Pro- and anti-angiogenic factors in human skeletal muscle in response to acute exercise and training
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This study examined the effect of acute exercise and 4 weeks of aerobic training on skeletal muscle gene and protein expression of pro- and anti-angiogenic factors in 14 young male subjects. Training consisted of 60 min of cycling (~ 60% of VO2 max), 3 times/week. Biopsies were obtained from m. v. lateralis before and after training. Muscle interstitial fluid was collected during cycling at week 0 and 4. Training increased (P <0.05) the capillary: fiber ratio and capillary density by 23% and 12%, respectively. The concentration of interstitial vascular endothelial growth factor (VEGF) in response to acute exercise increased similarly (>6-fold; P <0.05) before and after training. Resting protein levels of soluble VEGF receptor-1 in interstitial fluid, and of VEGF, Thrombospondin-1 (TSP-1) and Tissue inhibitor of matrix metalloproteinase-1 (TIMP-1) in muscle, were unaffected by training, whereas eNOS protein levels in muscle increased by 50% (P <0.05). Before and after training, acute exercise induced a similar increase (P <0.05) in the mRNA level of Angiopoietin 2, matrix metalloproteinase 9 and TSP-1. After training, TIMP-1mRNA content increased with exercise (P <0.05). In conclusion, acute exercise induced a similar increase in the gene-expression of both pro- and anti-angiogenic factors in untrained and trained muscle. We propose that the increase in anti-angiogenic factors with exercise is important for modulation of angiogenesis. The lack of effect of training on basal muscle VEGF protein levels and VEGF secretion during exercise, suggests that increased VEGF levels are not a prerequisite for exercise induced capillary growth in healthy muscle.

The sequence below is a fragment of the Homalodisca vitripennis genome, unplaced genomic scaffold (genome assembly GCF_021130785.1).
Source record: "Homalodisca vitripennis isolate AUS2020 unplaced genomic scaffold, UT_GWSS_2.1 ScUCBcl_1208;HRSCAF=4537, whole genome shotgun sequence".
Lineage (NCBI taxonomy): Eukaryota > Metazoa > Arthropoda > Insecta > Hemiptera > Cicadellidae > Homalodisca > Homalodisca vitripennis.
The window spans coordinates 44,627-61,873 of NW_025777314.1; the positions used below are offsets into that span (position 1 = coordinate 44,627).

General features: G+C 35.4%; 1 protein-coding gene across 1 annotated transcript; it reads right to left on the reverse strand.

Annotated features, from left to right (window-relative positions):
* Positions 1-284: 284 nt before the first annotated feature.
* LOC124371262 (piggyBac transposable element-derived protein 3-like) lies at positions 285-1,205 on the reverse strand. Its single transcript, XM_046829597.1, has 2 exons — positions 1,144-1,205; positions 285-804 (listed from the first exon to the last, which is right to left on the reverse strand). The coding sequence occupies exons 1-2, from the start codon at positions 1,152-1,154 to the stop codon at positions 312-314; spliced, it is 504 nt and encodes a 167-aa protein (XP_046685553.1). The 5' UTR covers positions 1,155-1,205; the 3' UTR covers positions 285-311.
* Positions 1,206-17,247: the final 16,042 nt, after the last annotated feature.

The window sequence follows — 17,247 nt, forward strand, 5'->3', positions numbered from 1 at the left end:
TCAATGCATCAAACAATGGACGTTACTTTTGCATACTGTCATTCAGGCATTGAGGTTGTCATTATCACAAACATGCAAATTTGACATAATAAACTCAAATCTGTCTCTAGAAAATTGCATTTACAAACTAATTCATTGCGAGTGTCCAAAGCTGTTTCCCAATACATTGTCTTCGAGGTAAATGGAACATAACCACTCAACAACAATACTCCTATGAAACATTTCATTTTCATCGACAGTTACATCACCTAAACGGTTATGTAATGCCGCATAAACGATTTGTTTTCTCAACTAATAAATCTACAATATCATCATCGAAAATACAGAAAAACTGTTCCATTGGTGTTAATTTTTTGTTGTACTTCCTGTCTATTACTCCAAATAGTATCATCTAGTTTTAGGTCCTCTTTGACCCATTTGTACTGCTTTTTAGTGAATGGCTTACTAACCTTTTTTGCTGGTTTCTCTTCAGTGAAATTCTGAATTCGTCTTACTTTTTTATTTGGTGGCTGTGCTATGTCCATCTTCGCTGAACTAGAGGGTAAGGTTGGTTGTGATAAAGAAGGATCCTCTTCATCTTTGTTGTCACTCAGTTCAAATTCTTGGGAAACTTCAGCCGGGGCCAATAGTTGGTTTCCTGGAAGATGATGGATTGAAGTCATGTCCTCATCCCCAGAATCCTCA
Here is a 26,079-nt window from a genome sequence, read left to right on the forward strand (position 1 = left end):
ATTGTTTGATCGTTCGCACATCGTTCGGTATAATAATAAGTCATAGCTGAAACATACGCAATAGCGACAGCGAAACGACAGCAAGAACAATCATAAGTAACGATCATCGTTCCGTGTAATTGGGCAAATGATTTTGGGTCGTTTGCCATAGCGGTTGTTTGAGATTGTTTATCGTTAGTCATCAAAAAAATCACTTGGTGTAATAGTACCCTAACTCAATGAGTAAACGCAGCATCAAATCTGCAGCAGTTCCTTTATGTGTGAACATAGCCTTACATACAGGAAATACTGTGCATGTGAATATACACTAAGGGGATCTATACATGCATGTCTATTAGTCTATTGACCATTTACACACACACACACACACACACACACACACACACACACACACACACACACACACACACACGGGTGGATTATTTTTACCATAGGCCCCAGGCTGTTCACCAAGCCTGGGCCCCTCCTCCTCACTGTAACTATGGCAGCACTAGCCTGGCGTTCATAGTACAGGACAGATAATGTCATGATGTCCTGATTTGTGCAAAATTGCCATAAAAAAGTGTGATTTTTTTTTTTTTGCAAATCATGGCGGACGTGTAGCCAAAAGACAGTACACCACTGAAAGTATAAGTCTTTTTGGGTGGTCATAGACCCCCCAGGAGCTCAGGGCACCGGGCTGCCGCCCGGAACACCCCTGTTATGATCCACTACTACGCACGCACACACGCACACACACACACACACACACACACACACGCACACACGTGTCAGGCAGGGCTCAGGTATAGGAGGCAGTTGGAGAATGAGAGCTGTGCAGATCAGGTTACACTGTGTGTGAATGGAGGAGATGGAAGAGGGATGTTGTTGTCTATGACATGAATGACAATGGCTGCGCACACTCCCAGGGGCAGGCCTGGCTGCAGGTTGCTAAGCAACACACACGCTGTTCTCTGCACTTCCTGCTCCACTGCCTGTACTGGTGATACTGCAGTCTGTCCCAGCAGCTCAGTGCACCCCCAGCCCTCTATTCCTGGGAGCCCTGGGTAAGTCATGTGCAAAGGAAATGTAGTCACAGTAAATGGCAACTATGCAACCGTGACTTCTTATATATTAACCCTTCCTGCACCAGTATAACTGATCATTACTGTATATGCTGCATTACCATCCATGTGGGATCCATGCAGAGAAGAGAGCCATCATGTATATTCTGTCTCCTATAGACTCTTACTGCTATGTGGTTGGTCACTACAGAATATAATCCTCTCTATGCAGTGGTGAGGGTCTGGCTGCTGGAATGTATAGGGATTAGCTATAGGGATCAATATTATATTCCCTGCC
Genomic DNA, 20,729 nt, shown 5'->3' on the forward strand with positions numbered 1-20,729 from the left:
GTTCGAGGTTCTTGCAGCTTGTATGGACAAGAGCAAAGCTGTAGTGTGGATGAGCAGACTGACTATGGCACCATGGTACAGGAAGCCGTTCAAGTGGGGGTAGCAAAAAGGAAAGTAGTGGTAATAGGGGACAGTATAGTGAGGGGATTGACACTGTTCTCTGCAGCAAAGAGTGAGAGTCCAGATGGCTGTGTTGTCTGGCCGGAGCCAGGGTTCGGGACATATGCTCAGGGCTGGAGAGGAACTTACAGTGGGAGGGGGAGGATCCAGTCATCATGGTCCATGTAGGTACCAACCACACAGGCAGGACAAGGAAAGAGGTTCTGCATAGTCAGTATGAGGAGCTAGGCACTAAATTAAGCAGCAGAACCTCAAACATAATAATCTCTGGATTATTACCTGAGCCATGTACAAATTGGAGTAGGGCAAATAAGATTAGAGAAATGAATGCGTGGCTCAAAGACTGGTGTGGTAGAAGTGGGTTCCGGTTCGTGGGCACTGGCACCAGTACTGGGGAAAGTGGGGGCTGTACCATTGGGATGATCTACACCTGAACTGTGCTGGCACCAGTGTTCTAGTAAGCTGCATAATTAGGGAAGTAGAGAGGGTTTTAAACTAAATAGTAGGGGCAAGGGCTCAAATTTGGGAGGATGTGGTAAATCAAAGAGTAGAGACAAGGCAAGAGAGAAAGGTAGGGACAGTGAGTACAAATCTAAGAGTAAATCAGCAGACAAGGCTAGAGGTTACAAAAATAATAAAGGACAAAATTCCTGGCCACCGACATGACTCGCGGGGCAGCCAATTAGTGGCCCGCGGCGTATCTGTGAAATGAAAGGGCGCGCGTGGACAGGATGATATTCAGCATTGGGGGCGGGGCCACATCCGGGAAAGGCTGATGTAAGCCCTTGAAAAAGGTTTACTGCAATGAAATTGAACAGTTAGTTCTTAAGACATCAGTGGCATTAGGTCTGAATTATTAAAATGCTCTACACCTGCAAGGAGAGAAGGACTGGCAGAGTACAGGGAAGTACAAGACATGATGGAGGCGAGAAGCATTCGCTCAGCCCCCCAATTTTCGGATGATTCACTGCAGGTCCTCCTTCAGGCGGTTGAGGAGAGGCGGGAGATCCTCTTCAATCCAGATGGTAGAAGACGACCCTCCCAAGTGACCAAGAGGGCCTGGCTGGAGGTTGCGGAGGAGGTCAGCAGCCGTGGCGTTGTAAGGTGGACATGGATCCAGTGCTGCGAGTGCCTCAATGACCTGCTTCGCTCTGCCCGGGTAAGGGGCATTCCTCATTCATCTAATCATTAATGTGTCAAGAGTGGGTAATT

|Journal||Journal of Physiology|
|Number of pages||12|
|Publication status||Published - 2012|